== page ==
System 1 is the source of irrationality: non-conscious and sub-optimal (in the sense that they are not utility-maximizing) decisions that we take as a result of cognitive biases or misuse of heuristics (mental shortcuts used for decision-making). System 2 is also prone to errors of reason such as motivated reasoning and illogicality, but it is deliberative. Given enough time, it can override some of the irrational decisions that System 1 would make if it had the final say. System 2 is far from perfect also, but it can be strengthened in many ways, such as through knowledge of logic (to avoid logical fallacies), mathematics (many System 1 errors are related to our ignorance of basic probability), or simply time: the more time we have to deliberate over anything, the more likely we will reach a rational decision rather than an irrational one.
Reframing the free will question: can a deliberative agent willfully ignore the causal influences on their decision-making? I certainly think so. I can go to the bar and realize that I desire beer over wine for reasons unknown. But even though I do not know the reasons, I know that this desire exists so I decide on a method to choose one over the other so that this desire is nullified. Perhaps a coin flip. Perhaps choosing beer if the barperson who serves me is a guy, or wine if it’s a girl. Perhaps choosing beer if the time at the moment of choice is an even number, and wine if it’s odd. Hard determinists will say that all of these situations are also determined or product of randomness that we have no control over. This is uncontroversial and beside the point. The point is that I took the decision willfully devoid of the main causal influence, which was my desire for beer.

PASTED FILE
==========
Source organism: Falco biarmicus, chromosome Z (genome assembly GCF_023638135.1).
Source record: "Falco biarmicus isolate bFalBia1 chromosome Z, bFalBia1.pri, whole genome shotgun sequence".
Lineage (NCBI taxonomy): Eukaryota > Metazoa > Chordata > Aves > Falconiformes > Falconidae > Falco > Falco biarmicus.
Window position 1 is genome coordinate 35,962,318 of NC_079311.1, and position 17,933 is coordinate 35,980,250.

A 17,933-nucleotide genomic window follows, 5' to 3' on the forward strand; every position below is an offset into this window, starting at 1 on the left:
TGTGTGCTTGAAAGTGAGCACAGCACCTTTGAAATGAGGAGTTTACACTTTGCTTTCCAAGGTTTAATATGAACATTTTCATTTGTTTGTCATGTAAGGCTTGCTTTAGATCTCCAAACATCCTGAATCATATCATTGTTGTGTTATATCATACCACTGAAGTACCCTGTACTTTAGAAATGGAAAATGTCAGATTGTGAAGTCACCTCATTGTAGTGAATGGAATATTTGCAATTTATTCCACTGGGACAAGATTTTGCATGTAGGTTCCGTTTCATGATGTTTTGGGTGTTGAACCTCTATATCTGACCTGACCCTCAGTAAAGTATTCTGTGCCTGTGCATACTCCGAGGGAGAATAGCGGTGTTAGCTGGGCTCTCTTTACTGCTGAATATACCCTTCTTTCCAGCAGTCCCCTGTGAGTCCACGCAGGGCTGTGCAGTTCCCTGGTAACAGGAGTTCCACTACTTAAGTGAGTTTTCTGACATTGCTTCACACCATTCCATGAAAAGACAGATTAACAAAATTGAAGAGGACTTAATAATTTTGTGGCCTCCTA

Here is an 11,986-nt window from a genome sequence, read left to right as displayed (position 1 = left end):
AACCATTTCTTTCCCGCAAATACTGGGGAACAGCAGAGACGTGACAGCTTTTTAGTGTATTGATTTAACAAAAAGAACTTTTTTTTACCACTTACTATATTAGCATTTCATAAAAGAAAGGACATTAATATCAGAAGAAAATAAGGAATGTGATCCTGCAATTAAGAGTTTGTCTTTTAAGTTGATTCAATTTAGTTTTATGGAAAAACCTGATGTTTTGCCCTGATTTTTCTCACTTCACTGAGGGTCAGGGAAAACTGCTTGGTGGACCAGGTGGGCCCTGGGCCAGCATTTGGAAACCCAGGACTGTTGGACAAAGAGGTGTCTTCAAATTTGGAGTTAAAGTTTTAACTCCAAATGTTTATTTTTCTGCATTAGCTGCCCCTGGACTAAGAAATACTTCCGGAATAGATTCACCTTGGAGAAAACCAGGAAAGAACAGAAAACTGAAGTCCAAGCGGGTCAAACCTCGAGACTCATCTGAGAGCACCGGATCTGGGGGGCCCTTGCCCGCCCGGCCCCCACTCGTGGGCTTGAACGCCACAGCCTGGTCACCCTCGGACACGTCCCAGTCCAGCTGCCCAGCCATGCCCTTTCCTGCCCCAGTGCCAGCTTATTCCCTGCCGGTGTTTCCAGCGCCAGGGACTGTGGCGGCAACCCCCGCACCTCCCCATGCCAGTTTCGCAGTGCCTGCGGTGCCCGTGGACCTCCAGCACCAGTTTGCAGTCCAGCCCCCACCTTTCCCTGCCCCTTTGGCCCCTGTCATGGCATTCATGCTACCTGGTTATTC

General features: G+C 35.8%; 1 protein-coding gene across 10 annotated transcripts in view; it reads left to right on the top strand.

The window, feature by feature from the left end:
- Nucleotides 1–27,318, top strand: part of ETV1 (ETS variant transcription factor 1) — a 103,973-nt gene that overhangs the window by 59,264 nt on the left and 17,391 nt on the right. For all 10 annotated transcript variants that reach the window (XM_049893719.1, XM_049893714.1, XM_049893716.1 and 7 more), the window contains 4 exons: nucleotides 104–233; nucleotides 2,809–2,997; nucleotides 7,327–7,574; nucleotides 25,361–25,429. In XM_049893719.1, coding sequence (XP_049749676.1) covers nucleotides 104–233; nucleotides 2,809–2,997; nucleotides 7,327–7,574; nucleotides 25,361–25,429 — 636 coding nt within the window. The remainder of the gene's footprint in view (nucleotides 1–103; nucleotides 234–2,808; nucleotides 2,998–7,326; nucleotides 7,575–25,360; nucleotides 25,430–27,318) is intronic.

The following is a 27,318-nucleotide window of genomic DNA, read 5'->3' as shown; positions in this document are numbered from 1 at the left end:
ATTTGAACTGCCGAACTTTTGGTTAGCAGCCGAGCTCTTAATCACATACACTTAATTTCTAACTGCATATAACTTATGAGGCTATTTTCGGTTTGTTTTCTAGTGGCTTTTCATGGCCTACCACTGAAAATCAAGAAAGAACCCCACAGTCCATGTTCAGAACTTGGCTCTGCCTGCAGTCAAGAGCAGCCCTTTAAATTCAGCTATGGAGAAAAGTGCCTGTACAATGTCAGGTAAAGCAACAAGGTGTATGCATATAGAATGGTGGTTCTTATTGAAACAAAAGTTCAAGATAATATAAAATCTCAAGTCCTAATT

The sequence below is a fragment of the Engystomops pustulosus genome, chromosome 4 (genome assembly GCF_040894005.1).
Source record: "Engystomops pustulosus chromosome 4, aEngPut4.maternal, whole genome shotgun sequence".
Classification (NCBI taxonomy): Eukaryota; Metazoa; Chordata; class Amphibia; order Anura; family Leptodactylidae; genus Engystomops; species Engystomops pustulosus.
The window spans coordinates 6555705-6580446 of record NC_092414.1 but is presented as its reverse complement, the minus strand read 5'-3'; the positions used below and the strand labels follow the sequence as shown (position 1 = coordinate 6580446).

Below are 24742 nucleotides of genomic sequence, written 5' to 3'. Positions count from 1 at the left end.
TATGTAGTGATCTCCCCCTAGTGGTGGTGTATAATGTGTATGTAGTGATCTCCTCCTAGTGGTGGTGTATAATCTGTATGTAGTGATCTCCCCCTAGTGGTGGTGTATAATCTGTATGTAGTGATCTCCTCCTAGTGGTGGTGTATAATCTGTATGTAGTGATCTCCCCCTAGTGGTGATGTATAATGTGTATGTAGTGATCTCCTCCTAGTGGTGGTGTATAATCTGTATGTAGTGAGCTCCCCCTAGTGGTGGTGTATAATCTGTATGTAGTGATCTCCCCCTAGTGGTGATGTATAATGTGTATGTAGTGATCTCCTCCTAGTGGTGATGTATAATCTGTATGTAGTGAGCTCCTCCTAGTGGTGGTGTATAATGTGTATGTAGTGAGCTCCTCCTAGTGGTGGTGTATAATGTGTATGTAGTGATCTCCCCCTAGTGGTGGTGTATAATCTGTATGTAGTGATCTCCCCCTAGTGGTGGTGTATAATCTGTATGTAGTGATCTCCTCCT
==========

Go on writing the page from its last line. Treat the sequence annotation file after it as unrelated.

More so, I fully retain moral responsibility for the decision – in fact, even more so than if I had chosen beer out of desire! Why? Think about the Batman super-villain Two-Face, who typically flips a coin before taking major decisions, such as killing someone. Two-Face could claim psychopathy behind the action of killing an innocent person. But by choosing to put his victim’s fate on the hands of a coin flip, he is willingly choosing a decision-making process that alienates him from this causal influence. He has reasoned himself into killing someone by willfully choosing randomness over desire: System 2 made the choice, not System 1. This is, to me, as free as will can get in a deterministic universe. As Schopenhauer famously stated, “man can do what he will, but he cannot will what he wills.” But you can be aware of those wills and will against them.
Is wisdom the source of free will?
So we have it that wisdom, that is, the training of our own behavior to prefer rationality over irrationality, and reason over unreason, is really the only way to obtain anything resembling free will, in at least part of our decision-making processes. This is how we construct rockets that are powerful enough to escape the gravitational impulse of our desires and thus keeping causal influences at bay precisely by recognizing their existence. The only way in which I can have free will in choosing beer over wine is recognizing my own desire for beer when I look at the drinks menu, and thereby making a decision that willfully ignores that desire through some other method where I am denied agency. This argument for compatibilism implies the humility of accepting that many of these desires may be difficult to identify and uncomfortable for us to accept. But the hard determinist notion that we are swamped by so many causal influences that it’s impossible to escape them is absurd. In many cases it’s only a few that matter. And in many of those cases, they may be too weak to determine our choice in the way hard determinists seem to suggest they do.